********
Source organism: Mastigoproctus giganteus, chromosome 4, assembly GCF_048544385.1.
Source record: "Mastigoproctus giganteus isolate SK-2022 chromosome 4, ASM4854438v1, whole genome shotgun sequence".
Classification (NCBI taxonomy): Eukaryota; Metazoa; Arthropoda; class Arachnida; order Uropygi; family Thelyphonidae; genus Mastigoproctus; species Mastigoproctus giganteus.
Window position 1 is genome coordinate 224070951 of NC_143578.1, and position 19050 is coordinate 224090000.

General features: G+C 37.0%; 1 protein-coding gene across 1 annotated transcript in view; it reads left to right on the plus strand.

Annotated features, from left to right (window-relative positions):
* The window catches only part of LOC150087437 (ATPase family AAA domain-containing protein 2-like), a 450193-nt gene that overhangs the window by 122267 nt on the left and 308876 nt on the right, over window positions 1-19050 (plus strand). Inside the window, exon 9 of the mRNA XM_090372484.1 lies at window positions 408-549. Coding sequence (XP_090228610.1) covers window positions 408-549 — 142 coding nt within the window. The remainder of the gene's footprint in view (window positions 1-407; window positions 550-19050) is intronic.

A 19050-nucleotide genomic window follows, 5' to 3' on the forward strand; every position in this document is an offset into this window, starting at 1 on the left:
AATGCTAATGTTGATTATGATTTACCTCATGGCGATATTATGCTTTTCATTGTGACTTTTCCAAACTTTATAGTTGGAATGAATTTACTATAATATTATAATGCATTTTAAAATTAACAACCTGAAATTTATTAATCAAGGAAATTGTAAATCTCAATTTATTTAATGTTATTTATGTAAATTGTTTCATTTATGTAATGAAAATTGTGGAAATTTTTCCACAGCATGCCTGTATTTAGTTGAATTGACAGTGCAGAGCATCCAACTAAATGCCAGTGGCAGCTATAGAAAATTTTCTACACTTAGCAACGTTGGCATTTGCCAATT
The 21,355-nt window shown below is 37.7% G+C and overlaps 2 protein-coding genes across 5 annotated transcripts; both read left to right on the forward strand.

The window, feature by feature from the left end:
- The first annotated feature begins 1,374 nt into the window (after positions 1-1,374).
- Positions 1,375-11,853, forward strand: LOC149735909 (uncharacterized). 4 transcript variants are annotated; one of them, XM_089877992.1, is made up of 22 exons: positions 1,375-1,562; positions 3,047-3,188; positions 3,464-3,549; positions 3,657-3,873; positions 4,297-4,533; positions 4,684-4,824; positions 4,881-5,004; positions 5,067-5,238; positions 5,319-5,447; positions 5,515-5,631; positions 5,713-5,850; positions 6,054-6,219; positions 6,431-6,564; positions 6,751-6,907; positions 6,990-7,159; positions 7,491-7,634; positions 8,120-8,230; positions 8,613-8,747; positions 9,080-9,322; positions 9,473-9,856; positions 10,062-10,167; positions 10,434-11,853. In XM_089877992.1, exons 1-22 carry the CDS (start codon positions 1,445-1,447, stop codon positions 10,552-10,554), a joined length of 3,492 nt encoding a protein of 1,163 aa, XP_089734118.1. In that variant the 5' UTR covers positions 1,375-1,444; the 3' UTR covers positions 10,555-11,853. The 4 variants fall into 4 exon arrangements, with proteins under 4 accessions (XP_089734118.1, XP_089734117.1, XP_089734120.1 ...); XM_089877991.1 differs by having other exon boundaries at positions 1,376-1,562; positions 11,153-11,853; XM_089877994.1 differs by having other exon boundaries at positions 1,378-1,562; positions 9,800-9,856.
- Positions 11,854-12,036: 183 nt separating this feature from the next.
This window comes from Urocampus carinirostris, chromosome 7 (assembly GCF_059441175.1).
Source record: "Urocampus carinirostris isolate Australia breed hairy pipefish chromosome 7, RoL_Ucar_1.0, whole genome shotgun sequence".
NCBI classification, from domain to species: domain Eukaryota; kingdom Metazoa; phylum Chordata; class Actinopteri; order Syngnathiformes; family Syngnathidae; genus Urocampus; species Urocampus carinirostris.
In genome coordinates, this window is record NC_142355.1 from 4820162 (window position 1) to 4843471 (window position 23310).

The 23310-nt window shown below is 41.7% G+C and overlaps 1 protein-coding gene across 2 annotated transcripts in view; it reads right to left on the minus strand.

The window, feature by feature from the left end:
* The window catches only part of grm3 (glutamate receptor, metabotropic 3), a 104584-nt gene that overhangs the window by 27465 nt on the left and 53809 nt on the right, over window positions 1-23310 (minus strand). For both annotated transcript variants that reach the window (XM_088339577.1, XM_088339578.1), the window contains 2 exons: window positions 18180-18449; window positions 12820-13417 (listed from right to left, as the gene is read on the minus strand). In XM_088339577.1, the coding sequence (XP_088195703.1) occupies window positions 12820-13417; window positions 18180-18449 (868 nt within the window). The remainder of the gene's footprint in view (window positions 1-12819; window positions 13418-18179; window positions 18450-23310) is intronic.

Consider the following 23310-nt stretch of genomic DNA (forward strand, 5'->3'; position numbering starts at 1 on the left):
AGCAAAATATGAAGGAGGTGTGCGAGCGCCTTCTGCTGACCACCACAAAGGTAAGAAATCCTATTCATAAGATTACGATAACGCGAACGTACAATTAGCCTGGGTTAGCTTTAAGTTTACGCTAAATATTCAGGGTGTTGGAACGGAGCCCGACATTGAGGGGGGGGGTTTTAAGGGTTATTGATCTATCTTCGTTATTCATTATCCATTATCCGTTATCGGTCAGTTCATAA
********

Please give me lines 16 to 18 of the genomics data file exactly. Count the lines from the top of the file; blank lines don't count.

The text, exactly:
Source record: "Urocampus carinirostris isolate Australia breed hairy pipefish chromosome 7, RoL_Ucar_1.0, whole genome shotgun sequence".
NCBI classification, from domain to species: domain Eukaryota; kingdom Metazoa; phylum Chordata; class Actinopteri; order Syngnathiformes; family Syngnathidae; genus Urocampus; species Urocampus carinirostris.
In genome coordinates, this window is record NC_142355.1 from 4820162 (window position 1) to 4843471 (window position 23310).